The rise of pantomime politics
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Particular goings on within our Political framework over recent months have led to this article being written.
Most notably during the past week, when our very own Prime Minister David Cameron snapped across the bench during Prime Ministers Question Time. Ed Balls, the shadow chancellor, a man with many believe has a lot to answer for in terms of the financial crisis, was chirping away whilst Cameron was attempting to answer a question. Suddenly, he paused, and launched a verbal tirade towards Balls, telling him to 'shutup', whilst declaring him 'the most annoying man in modern politics.'
To only add to the drama, the commons transformed to resemble more of a football ground, the backbench MPs fulfilling the role of football hooligans as they burst into a chorus of jeers, wafting a selection of paper they had brought with them, intent on supporting their trusted manager, David Cameron. This had proceeded a quick fire duel involving Cameron and Labour leader Ed Miliband over his upcoming marriage.
In favour of getting down to business and attempting to solve the current double dip recession, they entered into a round of friendly 'banter' over a potential stag night. Much as I enjoy the highly intellectual humour of a couple of privately-schooled politicians, personally I find it all rather worrying that the collection of men and women we are trusting to overlook the recovery from our worst economic position for nearly 40 years are more interested in trying to gain a few man points from putting the other down a peg or two. Of recent times, PM's QT has slid into this samey procession, whilst also beginning to leak into our areas of politics.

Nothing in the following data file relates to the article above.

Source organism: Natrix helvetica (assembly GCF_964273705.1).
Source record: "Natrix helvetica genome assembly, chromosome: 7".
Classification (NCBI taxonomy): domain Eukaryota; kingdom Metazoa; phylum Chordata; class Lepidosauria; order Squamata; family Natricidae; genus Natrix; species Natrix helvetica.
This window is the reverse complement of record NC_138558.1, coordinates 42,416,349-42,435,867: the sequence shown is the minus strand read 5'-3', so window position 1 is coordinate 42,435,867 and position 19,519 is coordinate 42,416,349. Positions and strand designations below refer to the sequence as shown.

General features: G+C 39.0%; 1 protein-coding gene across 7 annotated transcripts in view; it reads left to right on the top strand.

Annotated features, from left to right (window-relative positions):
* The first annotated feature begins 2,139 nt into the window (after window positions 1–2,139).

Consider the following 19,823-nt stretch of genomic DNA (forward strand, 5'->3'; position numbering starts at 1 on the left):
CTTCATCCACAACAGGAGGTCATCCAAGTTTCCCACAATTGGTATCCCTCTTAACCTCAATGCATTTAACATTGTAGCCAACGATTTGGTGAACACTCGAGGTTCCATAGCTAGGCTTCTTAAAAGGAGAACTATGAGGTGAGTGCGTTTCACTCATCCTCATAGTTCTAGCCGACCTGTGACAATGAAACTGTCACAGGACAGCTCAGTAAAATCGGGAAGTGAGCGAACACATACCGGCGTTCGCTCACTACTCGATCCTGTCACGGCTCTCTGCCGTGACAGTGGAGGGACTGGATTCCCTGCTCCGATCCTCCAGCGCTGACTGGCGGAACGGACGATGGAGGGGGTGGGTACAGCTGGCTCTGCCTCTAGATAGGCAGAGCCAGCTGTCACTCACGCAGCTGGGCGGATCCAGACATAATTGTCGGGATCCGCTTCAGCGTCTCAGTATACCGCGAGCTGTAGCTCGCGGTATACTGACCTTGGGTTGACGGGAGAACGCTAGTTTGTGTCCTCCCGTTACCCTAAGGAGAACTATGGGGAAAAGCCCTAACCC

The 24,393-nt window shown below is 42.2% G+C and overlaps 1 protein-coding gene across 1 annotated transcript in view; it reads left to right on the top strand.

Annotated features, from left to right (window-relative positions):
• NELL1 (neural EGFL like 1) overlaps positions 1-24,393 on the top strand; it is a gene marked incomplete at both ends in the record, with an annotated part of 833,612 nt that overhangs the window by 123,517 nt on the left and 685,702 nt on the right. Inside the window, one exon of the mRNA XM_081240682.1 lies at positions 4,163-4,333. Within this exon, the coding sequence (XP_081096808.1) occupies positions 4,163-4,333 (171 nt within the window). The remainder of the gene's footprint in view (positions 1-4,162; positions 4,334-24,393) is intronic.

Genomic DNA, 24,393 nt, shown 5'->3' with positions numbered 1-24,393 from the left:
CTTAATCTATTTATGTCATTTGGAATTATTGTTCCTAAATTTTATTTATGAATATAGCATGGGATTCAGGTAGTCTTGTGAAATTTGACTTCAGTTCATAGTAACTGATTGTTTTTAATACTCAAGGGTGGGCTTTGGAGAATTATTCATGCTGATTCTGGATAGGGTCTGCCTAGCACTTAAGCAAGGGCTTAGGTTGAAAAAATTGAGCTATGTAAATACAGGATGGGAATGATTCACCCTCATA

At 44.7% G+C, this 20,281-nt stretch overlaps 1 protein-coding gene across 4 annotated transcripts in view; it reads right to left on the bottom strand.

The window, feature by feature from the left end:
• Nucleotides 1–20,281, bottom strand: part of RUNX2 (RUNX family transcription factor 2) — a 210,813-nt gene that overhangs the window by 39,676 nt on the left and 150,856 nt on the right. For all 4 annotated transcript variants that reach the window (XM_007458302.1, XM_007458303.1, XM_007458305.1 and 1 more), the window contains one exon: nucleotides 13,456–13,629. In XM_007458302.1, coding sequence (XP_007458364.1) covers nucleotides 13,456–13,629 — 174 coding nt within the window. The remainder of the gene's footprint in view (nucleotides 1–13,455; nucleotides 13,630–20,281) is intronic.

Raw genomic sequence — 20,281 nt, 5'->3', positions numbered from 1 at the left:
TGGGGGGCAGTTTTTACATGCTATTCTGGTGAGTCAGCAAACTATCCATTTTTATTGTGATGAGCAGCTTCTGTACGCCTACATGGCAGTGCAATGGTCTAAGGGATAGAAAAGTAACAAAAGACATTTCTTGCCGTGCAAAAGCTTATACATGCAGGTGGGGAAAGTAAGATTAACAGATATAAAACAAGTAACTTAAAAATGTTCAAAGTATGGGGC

None more so than the personal slagging match that took the place of an intended London Majoral Election, in which Boris Johnson and Ken Livingston managed to drag the entire election down into a mere mud fight.
In an increase of publicity from previous elections, much of the televised debates on the were reduced to a personal level, completely abandoning any attempt to use the opportunity to display their case to be the London Major, whilst also shoving the views of other major candidates to one side, who then had little time to voice their opinions despite an attempt to maintain the topic of conversation onto actual policies. Ultimately, this battle had a huge influence on the outcome, as Livingstone's tax dodging sins lost out in favour of the bumbling charm and character Johnson paints of himself.
Much can be drawn from within society as to why these changes have occurred in the class of our modern politician. Despite my anger towards the road in which these events that have such great importance to everyone have gone down, I am aware it appeals to the mass of the British people, particularly those with little actual grasp on politics and the policies leaders propose.
Much like many of us enjoy a daily dose of Jeremy Kyle, the drama that unfolds in many political battles of today resembles much of the same pettiness that makes Kyle's show such a success. But the love we have for a diet of reality TV has leaked into our political system.
The British people, led by a media that picks though the lives of rich of famous with a fine tooth pick, loves to kick a man at his peak off his pedestal with the uncovering of a dirty secret. Unfortunately, politicians themselves have decided the best way to win over the voters is adopt a similar approach of low blows and sarcastic comments, ahead of sensible debate with intent on progression we should all truly strive for, particularly in times of such hardship. However, until this vital point of view shifts in the public initially, Ringleaders Cameron and Miliband will continue to lead their posse of followers around the house of commons in time to the pantomime politics beat.